"A tour de force of an academic field that doesn't really exist just yet – the science of being idle. Andrew Smart synthesizes a whole range of cutting-edge ideas in neuroscience, dynamic systems theory, psychology, literature, pop culture, and philosophy, and gives us a hugely entertaining read about what we do most of the time, i.e. nothing. Autopilot finishes with the most stimulating and provocative ideas about who we really are, reflections on what our society has come to, and how to fix it. If you are to read one pop science book this year, this should be it." —Prof. Hakwan Lau, Department of Psychology, Columbia UniversityTweet
Print + Ebook: $20/£14
Andrew Smart wants you to sit and do nothing much more often – and he has the science to explain why.
At every turn we’re pushed to do more, faster and more efficiently: that drumbeat resounds throughout our wage-slave society. Multitasking is not only a virtue, it’s a necessity. Books such as Getting Things Done, The One Minute Manager, and The 7 Habits of Highly Effective People regularly top the bestseller lists, and have spawned a considerable industry.
But Andrew Smart argues that slackers may have the last laugh. The latest neuroscience shows that the “culture of effectiveness” is not only ineffective, it can be harmful to your well-being. He makes a compelling case – backed by science – that filling life with activity at work and at home actually hurts your brain.
A survivor of corporate-mandated “Six Sigma” training to improve efficiency, Smart has channeled a self-described “loathing” of the time-management industry into a witty, informative and wide-ranging book that draws on the most recent research into brain power. Use it to explain to bosses, family, and friends why you need to relax – right now.
Publication July 2013 • 148 pages
Paperback ISBN 978-1-939293-10-7 • Ebook ISBN 978-1-939293-11-4
A human factors research scientist, Andrew Smart received B.S. and M.S. degrees from Lund University in Lund, Sweden, where he worked on using noise to improve memory and attention in children with ADHD. As a research scientist at New York University, he analyzed brain imaging data from experiments on the neural basis of language. His recent work includes developing sensor-based indices of cognitive effort among cancer and stroke survivors. Autopilot: The Art & Science of Doing Nothing is his first book.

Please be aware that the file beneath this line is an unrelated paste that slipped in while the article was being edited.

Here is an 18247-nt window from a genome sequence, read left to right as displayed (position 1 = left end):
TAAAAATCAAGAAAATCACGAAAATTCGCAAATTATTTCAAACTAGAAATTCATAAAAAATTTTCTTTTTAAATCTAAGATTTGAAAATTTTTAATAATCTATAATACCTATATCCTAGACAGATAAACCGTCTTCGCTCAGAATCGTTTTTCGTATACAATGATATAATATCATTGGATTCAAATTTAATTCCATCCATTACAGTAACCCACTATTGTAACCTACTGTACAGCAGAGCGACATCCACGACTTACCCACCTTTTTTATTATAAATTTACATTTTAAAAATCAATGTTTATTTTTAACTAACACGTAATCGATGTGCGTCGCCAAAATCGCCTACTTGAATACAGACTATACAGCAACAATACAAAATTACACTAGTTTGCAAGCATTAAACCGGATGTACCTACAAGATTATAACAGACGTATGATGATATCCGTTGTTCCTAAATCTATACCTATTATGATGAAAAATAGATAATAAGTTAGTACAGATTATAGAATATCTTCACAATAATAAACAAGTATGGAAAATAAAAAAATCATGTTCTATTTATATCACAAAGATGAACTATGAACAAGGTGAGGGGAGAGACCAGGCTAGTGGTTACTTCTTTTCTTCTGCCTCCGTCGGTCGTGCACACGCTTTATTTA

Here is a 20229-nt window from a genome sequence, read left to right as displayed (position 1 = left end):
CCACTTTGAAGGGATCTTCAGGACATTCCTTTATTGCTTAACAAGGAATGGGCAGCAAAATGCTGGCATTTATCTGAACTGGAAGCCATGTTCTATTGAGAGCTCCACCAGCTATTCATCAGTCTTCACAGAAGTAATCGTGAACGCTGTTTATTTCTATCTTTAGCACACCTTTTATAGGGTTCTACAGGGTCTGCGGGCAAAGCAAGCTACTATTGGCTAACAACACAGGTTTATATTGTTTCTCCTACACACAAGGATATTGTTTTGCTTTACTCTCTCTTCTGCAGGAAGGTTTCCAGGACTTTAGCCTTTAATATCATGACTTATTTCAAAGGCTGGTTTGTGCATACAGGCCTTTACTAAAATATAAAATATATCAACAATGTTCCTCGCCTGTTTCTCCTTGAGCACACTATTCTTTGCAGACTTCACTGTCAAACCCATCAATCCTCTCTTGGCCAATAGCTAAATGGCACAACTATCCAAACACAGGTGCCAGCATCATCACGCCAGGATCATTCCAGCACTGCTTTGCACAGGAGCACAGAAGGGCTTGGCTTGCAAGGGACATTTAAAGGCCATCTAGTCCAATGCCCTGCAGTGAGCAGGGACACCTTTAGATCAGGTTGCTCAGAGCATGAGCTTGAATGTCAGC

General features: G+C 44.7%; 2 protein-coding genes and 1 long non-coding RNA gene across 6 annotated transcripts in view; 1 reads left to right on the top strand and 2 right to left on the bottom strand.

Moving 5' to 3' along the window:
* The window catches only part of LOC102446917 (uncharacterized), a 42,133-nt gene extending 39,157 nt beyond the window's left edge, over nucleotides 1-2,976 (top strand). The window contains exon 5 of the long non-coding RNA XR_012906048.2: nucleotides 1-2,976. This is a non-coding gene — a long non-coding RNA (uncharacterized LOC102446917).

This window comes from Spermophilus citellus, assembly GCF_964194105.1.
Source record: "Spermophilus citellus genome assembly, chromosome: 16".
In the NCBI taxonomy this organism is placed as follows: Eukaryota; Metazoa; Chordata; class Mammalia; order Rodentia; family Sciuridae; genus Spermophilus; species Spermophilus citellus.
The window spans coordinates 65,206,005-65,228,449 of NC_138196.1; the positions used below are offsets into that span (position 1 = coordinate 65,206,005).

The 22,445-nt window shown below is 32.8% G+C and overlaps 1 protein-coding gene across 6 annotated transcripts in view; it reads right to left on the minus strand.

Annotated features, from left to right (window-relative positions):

from Chapter 2
Just as it is unsettling to imagine there may actually be a “dark side of the force” that we know almost nothing about, it is spooky that our brains are doing all this stuff while we sit and stare into space. For much of the history of modern science, what has appeared to be noise actually represents a deeper truth that we do not yet comprehend. In neuroscience and psychology, the brain’s spontaneous activity has been considered noise until very recently. But it could turn out that this noise holds the key to truly understanding our minds.
Scientists like Buzáki and Raichle estimate that as much as 90% of the brain’s energy is used to support ongoing activity. This means that, regardless of what you are doing, your resting brain represents the vast majority of your brain’s total energy consumption. This is also known as the brain’s intrinsic activity. When you activate your default mode network by doing nothing, it becomes robust and coherent. So, somehow our brains seem to violate the second law of thermodynamics which states that left unattended, things in general get messy and lose heat. This is called entropy. It’s why your kitchen just gets messier and messier the longer you don’t clean it. However, the old adage that “the dishes don’t do themselves” does not apply to the brain.
On the contrary, when you leave important parts of your brain unattended by relaxing in the grass on a sunny afternoon, the parts of your brain in the default mode network become more organized and engaged. In your brain, the dishes do wash themselves if you just leave them alone. It turns out your brain is never idle. In fact, it may work harder when you’re not working at all.